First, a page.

It may have kids in the title, but the book is meant for adults.
Karen Le Billon takes her readers through her very funny, empathy-enducing, year-long experience of food re-education. She discovers the glories of eating through the demands placed on her children, but the revelations and life changes occur in her.
Let me give a little background. Ms. Le Billon (a former Rhodes scholar) and her French husband, both college professors, reside in Canada with their two daughters. Due to their schedules, they are able to travel back to her husband's home village to intimate themselves with family, history and culture. Soon after arrival she discovers that her previous encounters with the French and their food were all precursors to a much greater cultural shock; as she is now a resident, she needs to pick it up and eat as the French do and she has no idea why or how to do so.
And she resists. Vehemently, and sometimes with tears and an outburst. Forget the kids, this is an adult battle. What follows is her deeply reflective memoir of sorts about a love-hate relationship with food and the transformative sway the French way has in her own family, not the least of which is her observation of thin women eating full meals of rich food.
My favorite episode is the fourth chapter, L'art de la table: A Meal with Friends, and a Friendly Argument. After weeks of being ostracized, criticized, and demoralized, she finally sees a light. During the friendly argument someone says, 'It's not the act of eating, but rather the approach to eating that is the most distinctive element of French culture.' (65)
The French see the experience of pleasure as the primary reason to make, cultivate, and enjoy food. '
For the French,' someone remarks, 'the enjoyment of eating arises because they slow down, savor their food, and find deep meaning in sharing it with other people.' (162)
I don't know about you, but the only time I took real time enjoying a great meal was when we celebrated my husband's 30th birthday at a nice restaurant. It was better food than the every day and it was a special occasion, both reasons to savor the food. But to savor it on a daily basis? It never crossed my mind as possible or necessary.
Ms. Le Billon understands. Before I could stop myself, she writes, I retorted, "But few people are really that interested in eating such fancy food. And it's a terrible idea to make everyone eat the same way. People should be allowed to choose what they eat!"
Conversely, the North American (and UK?) approachseeks pleasureful taste second (or third) to nutrition, budget, ease, time, etc. "But choose what?" said Antoine with a smile. "Sure, Americans are free to choose, but they end up making terrible choices. They have no standards for what, when, or how they eat. And they often eat alone. We all know the result!" (68)
Ms. Le Billon touches on the result in a recent blog post, highlighting how the French obesity rate is roughly 1/3 that of the United States'. One-third! And when I read Antoine's comment I sourly admitted that I had little standard for what, when or how I ate. In fact, Hawk and I regularly ate all day long. I recall one of my favorite college professors (whom I wrote about here) explaining his no food, no drink class policy as I sipped my diet Coke unthinkingly, directly in front of him. Constant eating and drinking was so much a part of my activity, and the activities of those around me, that I did so without thinking! And I am by no means overweight. I've wanted to shed a few pounds in this year or that, but technically my BMI and all those medical numbers kept me in the normal range.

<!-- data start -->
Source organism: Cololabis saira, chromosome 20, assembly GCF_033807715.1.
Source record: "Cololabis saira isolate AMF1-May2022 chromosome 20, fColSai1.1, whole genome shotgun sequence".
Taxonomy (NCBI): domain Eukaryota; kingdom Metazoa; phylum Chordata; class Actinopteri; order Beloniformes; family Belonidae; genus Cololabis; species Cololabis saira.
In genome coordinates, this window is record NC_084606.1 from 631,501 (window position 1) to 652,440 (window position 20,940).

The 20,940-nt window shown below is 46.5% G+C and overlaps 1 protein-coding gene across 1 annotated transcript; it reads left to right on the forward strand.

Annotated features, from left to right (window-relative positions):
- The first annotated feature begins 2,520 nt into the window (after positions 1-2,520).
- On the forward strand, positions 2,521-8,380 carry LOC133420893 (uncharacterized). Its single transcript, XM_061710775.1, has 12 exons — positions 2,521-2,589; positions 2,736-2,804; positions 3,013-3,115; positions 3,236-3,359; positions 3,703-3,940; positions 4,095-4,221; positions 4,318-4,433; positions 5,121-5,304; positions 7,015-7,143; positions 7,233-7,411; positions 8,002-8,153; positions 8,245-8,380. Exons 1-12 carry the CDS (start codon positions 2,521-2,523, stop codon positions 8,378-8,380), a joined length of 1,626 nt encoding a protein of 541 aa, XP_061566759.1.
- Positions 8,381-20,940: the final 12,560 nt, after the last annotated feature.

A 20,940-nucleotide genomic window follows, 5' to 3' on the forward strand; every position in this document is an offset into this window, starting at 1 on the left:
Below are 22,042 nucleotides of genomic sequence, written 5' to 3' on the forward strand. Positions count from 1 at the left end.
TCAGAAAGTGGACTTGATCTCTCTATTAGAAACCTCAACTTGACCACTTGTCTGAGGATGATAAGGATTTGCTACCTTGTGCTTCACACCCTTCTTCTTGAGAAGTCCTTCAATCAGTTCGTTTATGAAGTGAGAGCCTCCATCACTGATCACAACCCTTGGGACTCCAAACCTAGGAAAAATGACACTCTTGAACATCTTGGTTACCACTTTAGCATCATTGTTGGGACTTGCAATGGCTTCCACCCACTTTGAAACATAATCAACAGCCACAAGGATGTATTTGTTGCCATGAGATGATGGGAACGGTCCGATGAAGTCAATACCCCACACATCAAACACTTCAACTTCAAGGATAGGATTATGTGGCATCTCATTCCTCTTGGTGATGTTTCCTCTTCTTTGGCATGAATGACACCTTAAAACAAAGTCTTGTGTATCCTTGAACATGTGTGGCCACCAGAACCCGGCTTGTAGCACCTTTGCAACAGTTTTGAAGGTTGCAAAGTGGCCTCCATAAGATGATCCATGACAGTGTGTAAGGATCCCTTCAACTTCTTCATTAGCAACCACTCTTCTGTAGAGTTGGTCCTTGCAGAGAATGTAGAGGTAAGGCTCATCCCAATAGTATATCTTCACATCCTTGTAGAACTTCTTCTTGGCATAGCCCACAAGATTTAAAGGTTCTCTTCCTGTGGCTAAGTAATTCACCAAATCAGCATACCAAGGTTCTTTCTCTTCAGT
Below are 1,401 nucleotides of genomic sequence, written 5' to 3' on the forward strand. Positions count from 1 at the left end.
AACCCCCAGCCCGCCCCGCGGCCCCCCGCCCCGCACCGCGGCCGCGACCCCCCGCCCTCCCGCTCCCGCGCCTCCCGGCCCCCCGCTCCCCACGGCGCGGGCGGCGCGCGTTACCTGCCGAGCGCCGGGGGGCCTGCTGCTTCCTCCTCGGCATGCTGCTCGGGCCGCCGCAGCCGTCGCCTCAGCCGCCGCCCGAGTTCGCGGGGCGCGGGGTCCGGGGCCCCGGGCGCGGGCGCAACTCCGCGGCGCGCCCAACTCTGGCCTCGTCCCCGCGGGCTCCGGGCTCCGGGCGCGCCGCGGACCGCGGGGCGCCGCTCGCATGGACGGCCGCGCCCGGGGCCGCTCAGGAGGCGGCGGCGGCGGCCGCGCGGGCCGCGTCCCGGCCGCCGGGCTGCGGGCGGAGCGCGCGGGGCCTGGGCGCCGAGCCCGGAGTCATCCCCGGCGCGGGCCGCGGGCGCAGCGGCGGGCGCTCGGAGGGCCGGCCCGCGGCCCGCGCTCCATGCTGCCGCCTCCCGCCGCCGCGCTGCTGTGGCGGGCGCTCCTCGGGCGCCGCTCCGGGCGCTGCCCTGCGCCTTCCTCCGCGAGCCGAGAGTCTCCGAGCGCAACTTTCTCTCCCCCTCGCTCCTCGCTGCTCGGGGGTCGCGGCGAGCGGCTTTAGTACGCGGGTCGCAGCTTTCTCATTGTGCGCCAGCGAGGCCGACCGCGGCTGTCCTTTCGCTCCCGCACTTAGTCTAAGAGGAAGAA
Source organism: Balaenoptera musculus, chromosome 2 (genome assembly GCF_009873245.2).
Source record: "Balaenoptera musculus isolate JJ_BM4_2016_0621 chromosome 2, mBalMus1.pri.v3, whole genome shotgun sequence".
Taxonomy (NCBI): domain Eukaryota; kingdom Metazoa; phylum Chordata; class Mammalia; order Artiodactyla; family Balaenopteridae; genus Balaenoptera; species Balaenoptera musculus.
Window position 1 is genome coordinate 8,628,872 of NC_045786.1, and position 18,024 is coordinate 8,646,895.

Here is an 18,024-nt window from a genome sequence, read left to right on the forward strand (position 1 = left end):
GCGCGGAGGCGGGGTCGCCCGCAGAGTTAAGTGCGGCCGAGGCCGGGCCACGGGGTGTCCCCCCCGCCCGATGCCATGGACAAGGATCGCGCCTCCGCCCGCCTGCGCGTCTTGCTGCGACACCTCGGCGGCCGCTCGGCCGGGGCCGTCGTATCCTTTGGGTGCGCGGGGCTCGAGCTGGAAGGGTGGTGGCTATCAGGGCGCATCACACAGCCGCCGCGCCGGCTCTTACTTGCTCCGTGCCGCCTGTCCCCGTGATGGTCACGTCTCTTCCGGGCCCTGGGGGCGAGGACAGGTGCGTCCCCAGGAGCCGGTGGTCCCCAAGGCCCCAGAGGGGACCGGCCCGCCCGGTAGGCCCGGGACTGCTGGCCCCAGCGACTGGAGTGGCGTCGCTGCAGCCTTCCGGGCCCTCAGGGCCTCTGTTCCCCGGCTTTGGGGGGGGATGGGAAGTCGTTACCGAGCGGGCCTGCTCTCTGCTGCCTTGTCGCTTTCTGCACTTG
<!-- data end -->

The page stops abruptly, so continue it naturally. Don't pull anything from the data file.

We eat something with added nutrients, and it may or may not taste good. We eat standing up. We eat on the run. We eat quickly. We eat cheaply. I'm not talking McDonald's here, I'm talking grocery store! Before reading this book I shopped with budget, ease, and nutrition
Think anecdotally. I'd bet the last time you and a friend talked about your upcoming menu, one of you raved about how easy or healthy it was and then you added, oh and it tastes good, too. We may have Italian, Kenyan, Thai backgrounds and we may make recipes accordingly, but as a culture on the whole, food is a commodity, it is consumed far more than it is enjoyed.
So how has this principle changed me? I'm going into greater detail this week, but let me list is out for you:
- I look forward to eating every meal.
- I look forward to cooking meals, and I am finally learning how to cook!
- I eat foods that taste marvelous.
- I enjoy food guilt-free, and that food is good.
- I spend twice as much time at the dinner table.
- I spend twice as much time with my kids.
- I'm losing weight effortlessly, and appropriately. And I never work out.
- My food likes have quadrupled. I'm trying more foods than ever before, and I buy/cook seasonal produce. Variety is so good!
- I eat bread. Sugared items. High-fat and high-caloric foods. Nothing real is off-limits.
I can't wait to share more. If you've discovered the book as well, do let us know!
See you tomorrow with more about food, pleasure, and the joy of eating.